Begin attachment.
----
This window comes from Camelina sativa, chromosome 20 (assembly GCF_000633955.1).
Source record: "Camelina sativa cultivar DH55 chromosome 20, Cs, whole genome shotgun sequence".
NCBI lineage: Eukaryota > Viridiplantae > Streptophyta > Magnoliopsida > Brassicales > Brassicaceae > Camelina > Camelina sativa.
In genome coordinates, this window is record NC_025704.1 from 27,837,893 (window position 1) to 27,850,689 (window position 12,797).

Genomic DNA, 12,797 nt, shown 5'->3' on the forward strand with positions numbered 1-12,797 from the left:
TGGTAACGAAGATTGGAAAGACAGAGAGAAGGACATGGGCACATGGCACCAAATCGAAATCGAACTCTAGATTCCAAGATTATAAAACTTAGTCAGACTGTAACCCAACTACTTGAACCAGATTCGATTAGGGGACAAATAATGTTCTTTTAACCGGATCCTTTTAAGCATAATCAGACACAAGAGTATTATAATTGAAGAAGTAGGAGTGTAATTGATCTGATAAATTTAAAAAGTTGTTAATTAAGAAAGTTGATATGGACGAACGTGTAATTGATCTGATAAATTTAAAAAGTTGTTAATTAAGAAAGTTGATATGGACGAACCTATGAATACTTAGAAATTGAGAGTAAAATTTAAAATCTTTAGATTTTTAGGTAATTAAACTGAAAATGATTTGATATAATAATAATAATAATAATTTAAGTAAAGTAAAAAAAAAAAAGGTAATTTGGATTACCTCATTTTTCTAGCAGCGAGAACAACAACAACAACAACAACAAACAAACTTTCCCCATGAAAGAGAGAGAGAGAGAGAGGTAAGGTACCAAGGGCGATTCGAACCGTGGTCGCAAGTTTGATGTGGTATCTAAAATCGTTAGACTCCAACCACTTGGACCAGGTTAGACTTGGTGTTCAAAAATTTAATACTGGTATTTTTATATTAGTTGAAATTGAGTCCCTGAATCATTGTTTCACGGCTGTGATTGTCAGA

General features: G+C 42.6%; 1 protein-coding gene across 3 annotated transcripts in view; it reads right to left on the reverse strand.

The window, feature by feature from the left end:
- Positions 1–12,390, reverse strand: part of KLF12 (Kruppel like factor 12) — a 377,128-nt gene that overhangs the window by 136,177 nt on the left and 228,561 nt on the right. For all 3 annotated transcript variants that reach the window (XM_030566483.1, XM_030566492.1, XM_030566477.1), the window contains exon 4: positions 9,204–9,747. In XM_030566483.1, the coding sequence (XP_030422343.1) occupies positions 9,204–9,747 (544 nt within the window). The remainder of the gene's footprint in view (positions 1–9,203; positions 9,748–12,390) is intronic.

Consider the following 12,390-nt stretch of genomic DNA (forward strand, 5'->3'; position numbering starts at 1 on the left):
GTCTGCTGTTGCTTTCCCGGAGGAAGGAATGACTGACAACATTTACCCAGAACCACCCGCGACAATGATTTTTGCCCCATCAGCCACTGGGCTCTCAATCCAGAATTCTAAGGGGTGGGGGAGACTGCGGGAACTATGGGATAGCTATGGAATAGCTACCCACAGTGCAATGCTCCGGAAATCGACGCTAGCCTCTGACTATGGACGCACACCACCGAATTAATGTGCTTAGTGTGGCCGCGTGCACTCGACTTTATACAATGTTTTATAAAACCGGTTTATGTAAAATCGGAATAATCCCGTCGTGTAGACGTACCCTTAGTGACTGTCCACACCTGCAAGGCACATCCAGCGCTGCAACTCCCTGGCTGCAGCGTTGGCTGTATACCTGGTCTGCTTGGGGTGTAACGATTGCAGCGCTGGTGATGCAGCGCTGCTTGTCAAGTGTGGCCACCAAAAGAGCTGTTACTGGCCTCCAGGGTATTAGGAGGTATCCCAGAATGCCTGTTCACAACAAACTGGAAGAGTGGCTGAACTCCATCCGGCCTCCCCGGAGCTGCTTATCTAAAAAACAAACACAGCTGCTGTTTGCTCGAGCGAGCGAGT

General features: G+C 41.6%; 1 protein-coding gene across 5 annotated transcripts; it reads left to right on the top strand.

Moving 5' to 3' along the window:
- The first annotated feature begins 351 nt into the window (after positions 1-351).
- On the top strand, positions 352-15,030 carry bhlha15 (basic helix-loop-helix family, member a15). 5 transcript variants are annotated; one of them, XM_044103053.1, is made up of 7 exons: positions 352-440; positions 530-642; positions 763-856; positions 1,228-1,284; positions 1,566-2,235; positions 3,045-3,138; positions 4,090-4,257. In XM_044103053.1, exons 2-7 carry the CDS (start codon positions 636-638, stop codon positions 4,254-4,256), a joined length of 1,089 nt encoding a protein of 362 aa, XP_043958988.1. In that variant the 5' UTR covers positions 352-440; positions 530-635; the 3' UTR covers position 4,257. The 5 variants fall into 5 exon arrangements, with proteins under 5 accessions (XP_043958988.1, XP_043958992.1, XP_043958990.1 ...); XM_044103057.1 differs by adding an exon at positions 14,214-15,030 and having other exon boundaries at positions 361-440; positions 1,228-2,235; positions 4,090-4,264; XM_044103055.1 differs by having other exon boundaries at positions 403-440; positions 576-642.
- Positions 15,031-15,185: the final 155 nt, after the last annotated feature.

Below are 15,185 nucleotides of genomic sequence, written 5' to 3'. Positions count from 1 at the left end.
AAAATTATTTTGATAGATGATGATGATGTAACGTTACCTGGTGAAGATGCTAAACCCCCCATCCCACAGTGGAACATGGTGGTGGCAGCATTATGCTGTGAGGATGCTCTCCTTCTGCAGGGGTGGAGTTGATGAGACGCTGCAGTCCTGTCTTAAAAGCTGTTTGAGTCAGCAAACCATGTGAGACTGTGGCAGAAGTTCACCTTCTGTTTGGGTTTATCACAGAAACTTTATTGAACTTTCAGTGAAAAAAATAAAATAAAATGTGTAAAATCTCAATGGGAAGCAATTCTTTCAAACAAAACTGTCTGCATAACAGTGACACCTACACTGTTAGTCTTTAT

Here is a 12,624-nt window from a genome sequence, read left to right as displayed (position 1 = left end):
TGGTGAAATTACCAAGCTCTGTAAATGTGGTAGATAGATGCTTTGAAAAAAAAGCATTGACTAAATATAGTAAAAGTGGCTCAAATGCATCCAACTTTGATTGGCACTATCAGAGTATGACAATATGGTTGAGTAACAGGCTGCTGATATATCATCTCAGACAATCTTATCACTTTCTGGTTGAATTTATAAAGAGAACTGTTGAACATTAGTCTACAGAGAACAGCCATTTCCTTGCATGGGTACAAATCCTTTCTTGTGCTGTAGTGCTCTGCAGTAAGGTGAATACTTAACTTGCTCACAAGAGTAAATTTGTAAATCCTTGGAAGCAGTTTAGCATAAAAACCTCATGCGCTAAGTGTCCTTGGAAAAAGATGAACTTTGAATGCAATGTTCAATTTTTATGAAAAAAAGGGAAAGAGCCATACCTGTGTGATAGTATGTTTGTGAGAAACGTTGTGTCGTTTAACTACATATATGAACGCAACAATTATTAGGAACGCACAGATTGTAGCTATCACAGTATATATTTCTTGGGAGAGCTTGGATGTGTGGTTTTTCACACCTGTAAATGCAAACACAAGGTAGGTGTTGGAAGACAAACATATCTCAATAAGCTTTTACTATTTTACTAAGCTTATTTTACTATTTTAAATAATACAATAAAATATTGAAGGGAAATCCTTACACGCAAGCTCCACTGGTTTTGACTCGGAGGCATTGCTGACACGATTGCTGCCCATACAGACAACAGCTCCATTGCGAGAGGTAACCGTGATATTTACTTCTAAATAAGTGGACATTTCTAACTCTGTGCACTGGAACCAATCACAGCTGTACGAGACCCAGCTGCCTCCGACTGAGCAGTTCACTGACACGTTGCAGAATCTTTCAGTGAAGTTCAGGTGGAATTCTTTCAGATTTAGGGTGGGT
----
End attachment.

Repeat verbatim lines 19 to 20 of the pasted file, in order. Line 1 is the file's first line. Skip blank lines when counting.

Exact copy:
Here is a 12,624-nt window from a genome sequence, read left to right as displayed (position 1 = left end):
TGGTGAAATTACCAAGCTCTGTAAATGTGGTAGATAGATGCTTTGAAAAAAAAGCATTGACTAAATATAGTAAAAGTGGCTCAAATGCATCCAACTTTGATTGGCACTATCAGAGTATGACAATATGGTTGAGTAACAGGCTGCTGATATATCATCTCAGACAATCTTATCACTTTCTGGTTGAATTTATAAAGAGAACTGTTGAACATTAGTCTACAGAGAACAGCCATTTCCTTGCATGGGTACAAATCCTTTCTTGTGCTGTAGTGCTCTGCAGTAAGGTGAATACTTAACTTGCTCACAAGAGTAAATTTGTAAATCCTTGGAAGCAGTTTAGCATAAAAACCTCATGCGCTAAGTGTCCTTGGAAAAAGATGAACTTTGAATGCAATGTTCAATTTTTATGAAAAAAAGGGAAAGAGCCATACCTGTGTGATAGTATGTTTGTGAGAAACGTTGTGTCGTTTAACTACATATATGAACGCAACAATTATTAGGAACGCACAGATTGTAGCTATCACAGTATATATTTCTTGGGAGAGCTTGGATGTGTGGTTTTTCACACCTGTAAATGCAAACACAAGGTAGGTGTTGGAAGACAAACATATCTCAATAAGCTTTTACTATTTTACTAAGCTTATTTTACTATTTTAAATAATACAATAAAATATTGAAGGGAAATCCTTACACGCAAGCTCCACTGGTTTTGACTCGGAGGCATTGCTGACACGATTGCTGCCCATACAGACAACAGCTCCATTGCGAGAGGTAACCGTGATATTTACTTCTAAATAAGTGGACATTTCTAACTCTGTGCACTGGAACCAATCACAGCTGTACGAGACCCAGCTGCCTCCGACTGAGCAGTTCACTGACACGTTGCAGAATCTTTCAGTGAAGTTCAGGTGGAATTCTTTCAGATTTAGGGTGGGT